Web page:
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Aquaponics startup outgrows Portland, heads to North Yarmouth

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Aquaponics startup outgrows Portland, heads to North Yarmouth

NORTH YARMOUTH — Fish waste is used by plants, which is converted by bacteria into nutrients for plants, which in turn filter clean and oxygenated water to be recirculated back to the fish.

It's the circle of life.

That's the gist of aquaponics, a symbiotic merging of aquaculture – through which fish and other aquatic animals are raised in tanks – and hydroponics, the growing of plants in water.

And aquaponics is what Fluid Farms, a Portland-grown business that's moving to North Yarmouth to grow produce and freshwater fish, is all about. Founders Jackson McLeod and Tyler Gaudet are building what they believe is Maine's first commercial-scale aquaponic greenhouse on leased land at 1445 North Road.

The endeavor started in 2010 with the breeding of tilapia in the spare bedroom of Gaudet's apartment.

"(We) obviously quickly outgrew that," he said.

The longtime friends then operated Fluid Farms for two summer seasons in a small Bayside greenhouse in Portland. From there they sold herbs and greens to area restaurants and markets on a shoestring budget, Gaudet said.

McLeod said he had initially seen the operation as strictly about growing food. "I really didn't think about it as a business until like the second year," he said. "As soon as we got some produce to some markets, and saw other people's excitement, I think that's when it clicked for me. I (thought), 'we could go somewhere with this.'"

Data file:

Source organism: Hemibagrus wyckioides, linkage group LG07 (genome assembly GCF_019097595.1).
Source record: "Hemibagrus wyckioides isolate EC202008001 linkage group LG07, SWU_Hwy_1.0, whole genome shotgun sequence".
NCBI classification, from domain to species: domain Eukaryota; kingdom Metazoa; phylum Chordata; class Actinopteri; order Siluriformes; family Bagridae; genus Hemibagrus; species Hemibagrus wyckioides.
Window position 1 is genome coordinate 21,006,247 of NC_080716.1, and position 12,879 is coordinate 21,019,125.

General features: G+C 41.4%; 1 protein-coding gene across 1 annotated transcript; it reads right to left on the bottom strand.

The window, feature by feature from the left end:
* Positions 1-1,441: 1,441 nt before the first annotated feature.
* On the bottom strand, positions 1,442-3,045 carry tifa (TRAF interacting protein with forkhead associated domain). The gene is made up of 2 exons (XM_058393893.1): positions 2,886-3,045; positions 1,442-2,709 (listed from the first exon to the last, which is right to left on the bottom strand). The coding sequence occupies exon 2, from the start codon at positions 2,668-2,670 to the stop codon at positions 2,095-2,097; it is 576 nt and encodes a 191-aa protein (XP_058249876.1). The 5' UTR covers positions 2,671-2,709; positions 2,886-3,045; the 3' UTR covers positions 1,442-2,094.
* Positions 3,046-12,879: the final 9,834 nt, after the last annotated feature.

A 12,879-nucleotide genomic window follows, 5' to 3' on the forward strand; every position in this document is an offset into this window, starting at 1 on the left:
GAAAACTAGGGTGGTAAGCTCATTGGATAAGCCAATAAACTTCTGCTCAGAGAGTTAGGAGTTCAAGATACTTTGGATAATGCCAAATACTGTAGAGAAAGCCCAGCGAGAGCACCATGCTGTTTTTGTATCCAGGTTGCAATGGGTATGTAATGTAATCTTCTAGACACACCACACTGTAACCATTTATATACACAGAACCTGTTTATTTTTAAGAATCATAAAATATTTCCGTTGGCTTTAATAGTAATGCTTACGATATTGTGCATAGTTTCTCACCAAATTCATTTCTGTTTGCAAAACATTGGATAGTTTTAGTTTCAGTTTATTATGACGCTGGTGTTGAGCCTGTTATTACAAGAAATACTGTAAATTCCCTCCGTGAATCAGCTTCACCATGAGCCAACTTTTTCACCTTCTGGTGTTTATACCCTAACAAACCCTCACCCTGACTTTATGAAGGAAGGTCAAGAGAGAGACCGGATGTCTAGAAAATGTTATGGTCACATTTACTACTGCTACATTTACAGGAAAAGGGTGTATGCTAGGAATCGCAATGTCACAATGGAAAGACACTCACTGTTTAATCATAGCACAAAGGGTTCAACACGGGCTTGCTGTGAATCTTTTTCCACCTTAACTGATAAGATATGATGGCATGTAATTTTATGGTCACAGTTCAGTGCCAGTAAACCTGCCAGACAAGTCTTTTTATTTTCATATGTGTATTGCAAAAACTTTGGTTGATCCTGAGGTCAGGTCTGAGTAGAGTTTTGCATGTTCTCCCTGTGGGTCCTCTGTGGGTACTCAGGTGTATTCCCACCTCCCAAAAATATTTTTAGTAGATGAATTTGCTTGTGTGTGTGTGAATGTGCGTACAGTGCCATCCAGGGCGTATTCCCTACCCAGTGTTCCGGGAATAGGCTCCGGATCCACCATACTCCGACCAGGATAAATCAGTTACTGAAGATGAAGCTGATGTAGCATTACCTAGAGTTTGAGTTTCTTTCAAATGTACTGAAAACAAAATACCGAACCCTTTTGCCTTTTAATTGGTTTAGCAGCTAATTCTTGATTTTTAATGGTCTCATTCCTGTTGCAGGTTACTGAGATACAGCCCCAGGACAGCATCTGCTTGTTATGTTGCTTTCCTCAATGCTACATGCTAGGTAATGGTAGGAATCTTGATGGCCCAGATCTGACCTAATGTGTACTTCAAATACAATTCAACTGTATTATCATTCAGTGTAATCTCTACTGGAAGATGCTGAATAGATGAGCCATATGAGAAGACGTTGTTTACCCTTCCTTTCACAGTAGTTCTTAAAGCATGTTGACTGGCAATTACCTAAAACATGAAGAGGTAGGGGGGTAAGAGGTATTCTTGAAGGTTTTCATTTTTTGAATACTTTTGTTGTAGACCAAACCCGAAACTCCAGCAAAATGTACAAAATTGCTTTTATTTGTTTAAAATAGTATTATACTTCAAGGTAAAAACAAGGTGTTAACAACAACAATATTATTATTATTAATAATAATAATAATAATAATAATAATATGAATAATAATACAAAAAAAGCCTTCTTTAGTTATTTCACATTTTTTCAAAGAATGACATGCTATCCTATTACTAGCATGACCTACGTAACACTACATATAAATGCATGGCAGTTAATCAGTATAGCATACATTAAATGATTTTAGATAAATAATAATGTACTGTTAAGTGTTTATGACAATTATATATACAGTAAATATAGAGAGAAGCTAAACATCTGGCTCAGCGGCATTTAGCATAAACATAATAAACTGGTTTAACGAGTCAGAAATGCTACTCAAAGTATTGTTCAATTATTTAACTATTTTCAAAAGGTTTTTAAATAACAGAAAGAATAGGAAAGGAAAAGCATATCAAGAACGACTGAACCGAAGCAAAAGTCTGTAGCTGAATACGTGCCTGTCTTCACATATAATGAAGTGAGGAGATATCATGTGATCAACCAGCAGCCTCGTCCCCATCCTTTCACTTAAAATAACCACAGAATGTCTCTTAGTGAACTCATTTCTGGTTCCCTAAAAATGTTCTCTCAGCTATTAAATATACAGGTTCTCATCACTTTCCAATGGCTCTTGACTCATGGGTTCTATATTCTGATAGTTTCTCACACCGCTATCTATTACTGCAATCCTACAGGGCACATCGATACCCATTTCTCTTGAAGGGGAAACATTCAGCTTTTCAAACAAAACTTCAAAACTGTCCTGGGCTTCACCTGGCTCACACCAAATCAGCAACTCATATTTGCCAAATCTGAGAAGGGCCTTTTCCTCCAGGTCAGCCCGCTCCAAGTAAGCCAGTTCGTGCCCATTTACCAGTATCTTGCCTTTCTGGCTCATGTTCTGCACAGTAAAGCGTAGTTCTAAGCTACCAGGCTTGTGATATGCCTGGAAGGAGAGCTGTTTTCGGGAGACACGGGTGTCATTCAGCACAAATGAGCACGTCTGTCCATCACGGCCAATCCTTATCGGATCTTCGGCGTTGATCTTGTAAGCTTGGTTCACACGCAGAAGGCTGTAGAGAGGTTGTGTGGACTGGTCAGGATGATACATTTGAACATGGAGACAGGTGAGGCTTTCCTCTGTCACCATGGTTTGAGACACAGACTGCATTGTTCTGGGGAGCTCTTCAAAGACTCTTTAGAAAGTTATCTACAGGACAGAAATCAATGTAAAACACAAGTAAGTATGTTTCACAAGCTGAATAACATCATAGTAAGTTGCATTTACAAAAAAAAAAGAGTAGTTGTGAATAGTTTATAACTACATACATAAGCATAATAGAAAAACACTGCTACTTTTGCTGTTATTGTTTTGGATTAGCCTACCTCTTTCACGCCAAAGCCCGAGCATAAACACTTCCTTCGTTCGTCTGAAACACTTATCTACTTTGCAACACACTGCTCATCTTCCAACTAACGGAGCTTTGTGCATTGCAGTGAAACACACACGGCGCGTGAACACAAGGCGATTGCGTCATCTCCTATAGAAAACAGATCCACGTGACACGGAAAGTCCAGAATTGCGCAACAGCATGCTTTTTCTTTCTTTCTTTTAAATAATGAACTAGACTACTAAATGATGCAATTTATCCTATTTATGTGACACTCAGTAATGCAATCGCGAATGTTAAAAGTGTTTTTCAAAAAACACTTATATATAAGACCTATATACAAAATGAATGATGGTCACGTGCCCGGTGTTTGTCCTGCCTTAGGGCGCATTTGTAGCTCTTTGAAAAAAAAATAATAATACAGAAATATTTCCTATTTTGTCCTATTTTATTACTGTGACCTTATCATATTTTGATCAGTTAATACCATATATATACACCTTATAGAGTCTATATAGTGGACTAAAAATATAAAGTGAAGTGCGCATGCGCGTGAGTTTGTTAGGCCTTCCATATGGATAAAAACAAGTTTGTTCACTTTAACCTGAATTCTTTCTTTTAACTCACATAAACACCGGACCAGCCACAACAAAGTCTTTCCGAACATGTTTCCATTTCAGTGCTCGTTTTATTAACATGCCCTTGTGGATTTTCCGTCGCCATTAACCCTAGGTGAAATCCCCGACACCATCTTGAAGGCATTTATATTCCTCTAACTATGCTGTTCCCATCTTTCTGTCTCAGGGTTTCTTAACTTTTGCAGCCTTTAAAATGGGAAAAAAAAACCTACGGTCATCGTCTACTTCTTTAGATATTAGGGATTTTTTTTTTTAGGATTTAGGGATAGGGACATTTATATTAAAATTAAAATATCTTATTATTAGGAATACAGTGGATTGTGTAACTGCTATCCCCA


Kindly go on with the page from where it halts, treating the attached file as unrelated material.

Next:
Their success pushed them to expand, and to buy a production-scale 2,600-square-foot greenhouse, which they will build and move into this spring on the North Yarmouth farmland property. They hope to be operating by mid- to late May.

Gaudet and McLeod have benefited from generous support along the way. They launched an online fundraising campaign March 11 to raise $5,000; it will cover additional expenses necessary for completion and operation of the greenhouse. Their Kickstarter campaign reached its goal in just six days.

That campaign's success prompted the men to set a new goal of $15,000, which will allow them to buy a heating system so they can produce fish and vegetables throughout the winter. Kickstarter backers are offered awards like Community Supported Agriculture food baskets, which people can enjoy or donate to the Preble Street Resource Center in Portland.

The extended campaign had raised nearly $8,200 by Tuesday morning.

Gaudet, a fisheries biologist for a Portland environmental consultant, has conducted fish studies throughout the U.S. in recent years. McLeod, who has spent his life cultivating backyard and kitchen gardens, has pursued a career in industrial manufacturing automation. He experimented with hydroponic food production and grew a passion for sustainable food models in college.

Log onto fluidfarms.com for more information.

Alex Lear can be reached at 781-3661 ext. 113 or alear@theforecaster.net. Follow him on Twitter: @learics.